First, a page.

Troubleshoot Your Car’s Infotainment System
At this point, you should check for difficulties with your car’s head unit. Make sure you’re launching the Android Auto application from the main menu—its location differs by car. Often, the app won’t launch automatically, leading you to believe something is wrong.
If there’s a method to restart the infotainment system, try doing so. In case this isn’t a choice, shut your car off for a few minutes, then start it again and try once more.
Finally, if you have an aftermarket receiver, inspect the maker’s website to see if there’s a software update. Apply any available updates, then provide the connection another try.
Check Your USB Cable
When utilizing Android Auto on your car’s display, you need a USB cable to connect your phone to your vehicle. If this cable goes incorrect or is low-quality, it could drop the connection randomly or refuse to connect at all.
Try replacing your USB cable with another one that you know is of high quality; the cable that came with your phone is usually a good fit. For best outcomes, use a cable that’s no longer than six feet.
Keep in mind that if the cable is for charging only and doesn’t support data transfer, it won’t run for Android Auto. Usually, you can understand if a cable supports data transfer if it has the USB trident symbol on the USB-A end.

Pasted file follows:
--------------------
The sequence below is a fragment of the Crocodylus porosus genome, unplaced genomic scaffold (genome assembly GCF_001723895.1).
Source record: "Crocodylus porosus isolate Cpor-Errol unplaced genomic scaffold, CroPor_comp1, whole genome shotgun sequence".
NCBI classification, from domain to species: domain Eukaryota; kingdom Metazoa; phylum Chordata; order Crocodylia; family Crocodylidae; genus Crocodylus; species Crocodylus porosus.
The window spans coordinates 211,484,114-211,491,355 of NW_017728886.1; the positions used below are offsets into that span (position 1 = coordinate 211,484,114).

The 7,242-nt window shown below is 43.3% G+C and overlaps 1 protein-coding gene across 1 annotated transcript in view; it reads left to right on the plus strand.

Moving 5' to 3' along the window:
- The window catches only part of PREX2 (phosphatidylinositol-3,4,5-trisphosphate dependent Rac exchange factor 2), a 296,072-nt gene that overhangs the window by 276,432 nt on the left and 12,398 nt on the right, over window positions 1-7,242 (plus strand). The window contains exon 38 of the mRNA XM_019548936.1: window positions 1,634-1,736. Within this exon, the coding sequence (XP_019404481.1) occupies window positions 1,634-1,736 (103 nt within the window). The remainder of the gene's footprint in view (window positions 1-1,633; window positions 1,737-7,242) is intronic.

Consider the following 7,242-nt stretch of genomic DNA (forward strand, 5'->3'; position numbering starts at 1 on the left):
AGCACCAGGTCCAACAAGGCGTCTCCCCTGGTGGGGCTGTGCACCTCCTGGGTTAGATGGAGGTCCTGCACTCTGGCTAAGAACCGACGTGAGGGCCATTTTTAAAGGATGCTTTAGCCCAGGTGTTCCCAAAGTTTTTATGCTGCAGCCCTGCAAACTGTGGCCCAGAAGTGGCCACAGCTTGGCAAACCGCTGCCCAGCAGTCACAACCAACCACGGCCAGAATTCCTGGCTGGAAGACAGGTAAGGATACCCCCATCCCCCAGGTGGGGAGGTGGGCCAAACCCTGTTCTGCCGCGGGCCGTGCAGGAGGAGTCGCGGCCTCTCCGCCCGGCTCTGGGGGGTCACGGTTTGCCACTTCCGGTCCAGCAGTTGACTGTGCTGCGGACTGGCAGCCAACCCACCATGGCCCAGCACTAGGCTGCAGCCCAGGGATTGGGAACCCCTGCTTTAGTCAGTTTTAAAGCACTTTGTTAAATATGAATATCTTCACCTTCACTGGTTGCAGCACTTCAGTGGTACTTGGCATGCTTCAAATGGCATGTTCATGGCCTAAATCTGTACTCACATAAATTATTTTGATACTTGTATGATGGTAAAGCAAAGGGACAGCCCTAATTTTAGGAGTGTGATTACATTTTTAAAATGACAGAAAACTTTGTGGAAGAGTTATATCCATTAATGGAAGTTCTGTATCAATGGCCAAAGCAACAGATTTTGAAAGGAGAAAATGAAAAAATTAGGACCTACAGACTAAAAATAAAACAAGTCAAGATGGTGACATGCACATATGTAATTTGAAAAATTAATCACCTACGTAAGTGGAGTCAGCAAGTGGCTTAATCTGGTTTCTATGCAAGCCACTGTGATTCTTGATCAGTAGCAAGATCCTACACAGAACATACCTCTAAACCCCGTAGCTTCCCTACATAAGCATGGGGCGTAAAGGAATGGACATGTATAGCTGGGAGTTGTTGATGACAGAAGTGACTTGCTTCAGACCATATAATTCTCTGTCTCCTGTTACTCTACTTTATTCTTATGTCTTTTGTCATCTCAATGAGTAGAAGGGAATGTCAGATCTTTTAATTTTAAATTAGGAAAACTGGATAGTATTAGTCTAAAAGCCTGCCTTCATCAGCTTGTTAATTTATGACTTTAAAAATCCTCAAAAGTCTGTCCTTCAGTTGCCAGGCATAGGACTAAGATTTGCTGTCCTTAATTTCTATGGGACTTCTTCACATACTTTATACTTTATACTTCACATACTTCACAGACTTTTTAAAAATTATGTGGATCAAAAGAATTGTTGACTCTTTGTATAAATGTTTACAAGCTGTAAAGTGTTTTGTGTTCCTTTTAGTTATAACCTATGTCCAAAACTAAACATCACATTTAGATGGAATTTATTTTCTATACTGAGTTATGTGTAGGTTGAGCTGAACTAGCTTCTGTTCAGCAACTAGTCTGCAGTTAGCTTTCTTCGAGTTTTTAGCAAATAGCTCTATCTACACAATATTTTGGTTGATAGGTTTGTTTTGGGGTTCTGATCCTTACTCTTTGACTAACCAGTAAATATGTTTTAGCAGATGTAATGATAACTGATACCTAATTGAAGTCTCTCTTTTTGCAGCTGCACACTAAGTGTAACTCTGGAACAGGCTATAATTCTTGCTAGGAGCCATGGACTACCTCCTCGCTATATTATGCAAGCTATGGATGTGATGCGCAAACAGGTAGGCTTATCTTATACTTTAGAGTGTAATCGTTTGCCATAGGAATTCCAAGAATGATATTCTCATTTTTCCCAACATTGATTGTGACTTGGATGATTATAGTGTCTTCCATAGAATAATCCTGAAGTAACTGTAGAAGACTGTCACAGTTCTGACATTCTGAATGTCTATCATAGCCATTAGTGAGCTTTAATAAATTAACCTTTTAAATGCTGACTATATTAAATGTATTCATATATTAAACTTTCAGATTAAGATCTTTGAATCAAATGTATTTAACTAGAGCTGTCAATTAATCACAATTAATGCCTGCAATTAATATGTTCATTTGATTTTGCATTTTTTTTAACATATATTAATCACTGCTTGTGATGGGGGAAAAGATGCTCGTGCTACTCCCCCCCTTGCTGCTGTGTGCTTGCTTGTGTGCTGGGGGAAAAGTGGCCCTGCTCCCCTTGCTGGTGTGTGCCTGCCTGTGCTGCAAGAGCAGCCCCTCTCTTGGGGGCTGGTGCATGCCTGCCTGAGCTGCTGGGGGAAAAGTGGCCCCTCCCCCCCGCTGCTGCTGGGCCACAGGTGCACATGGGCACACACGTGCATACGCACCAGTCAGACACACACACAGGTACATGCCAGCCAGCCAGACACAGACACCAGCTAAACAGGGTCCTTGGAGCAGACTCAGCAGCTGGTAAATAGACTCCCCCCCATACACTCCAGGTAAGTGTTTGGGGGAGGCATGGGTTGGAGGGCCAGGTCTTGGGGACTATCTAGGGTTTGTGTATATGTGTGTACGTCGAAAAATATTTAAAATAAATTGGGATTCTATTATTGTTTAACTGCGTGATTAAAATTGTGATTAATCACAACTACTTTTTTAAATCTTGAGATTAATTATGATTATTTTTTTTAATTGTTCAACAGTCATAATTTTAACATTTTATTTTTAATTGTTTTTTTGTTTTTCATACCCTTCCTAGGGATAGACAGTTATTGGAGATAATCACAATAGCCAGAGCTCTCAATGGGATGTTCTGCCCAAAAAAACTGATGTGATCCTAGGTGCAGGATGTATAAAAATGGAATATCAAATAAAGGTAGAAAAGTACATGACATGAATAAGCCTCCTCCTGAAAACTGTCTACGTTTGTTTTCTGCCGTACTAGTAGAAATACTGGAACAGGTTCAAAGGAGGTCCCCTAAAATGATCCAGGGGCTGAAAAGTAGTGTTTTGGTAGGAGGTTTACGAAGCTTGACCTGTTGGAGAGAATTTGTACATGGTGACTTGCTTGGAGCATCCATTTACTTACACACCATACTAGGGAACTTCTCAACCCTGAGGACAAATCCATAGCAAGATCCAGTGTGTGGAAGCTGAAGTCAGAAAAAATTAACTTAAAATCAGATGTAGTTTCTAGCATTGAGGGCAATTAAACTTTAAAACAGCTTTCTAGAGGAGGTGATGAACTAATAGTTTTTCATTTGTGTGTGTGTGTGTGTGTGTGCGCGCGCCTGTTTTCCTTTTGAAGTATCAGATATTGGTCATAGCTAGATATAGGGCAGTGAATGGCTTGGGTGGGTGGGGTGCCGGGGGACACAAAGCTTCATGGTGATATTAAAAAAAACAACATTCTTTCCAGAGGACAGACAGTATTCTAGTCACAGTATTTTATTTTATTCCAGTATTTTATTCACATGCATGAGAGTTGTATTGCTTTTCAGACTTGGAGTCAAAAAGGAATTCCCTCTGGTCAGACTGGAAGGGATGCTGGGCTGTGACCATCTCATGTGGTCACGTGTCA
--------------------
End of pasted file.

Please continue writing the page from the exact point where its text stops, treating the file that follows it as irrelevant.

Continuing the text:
Check Your Paired Car Settings
Android Auto lets you match your phone with multiple cars. If you’re having trouble pairing with a new vehicle, you can visit these options to fix it, hopefully.
To attend to your Android Auto vehicle settings, open the Android Auto app, then slide out the left menu and choose Settings. On this screen, tap previously connected cars.
This will show you a list of cars you’ve approved or rejected to use with Android Auto. If you observe your vehicle in the Rejected cars header, you might have done this by accident. Eliminate the car from the blocked list and try pairing it again.
Usually, the Add new Car to Android Auto option should be enabled. If this is turned off, your phone will only charge rather of starting the Android Auto setup process when you plug it in.
Google states that turning this off can help you connect to a second car if you have trouble with that. Try connecting again working the opposite setting of whatever you had here.
If none of the earlier work, tap the three-dot menu button at the top-right and hit Forget all cars. This will remove all cars you’ve synced before, so you can start new and hopefully resolve anything stuck.
Clear Cache and Storage for the Android Auto App
At this point, if Android Auto still won’t run, your best bet is to clear all the saved data in the Android Auto app and start again. It would be best if you did this while disconnected from your car.
To do this, Enter to Settings > Apps & notifications > See all X apps > Android Auto > Storage & cache. Here, choose Clear cache first, then try using Android Auto again.
If this doesn’t run, go back to the menu and tap Clear storage next. This deletes all the data for the application, so it’s like installing it from scratch. You may have to configure settings for Android Auto again after making this.
Surely, after wiping all the storage clean, Android Auto will connect for you again.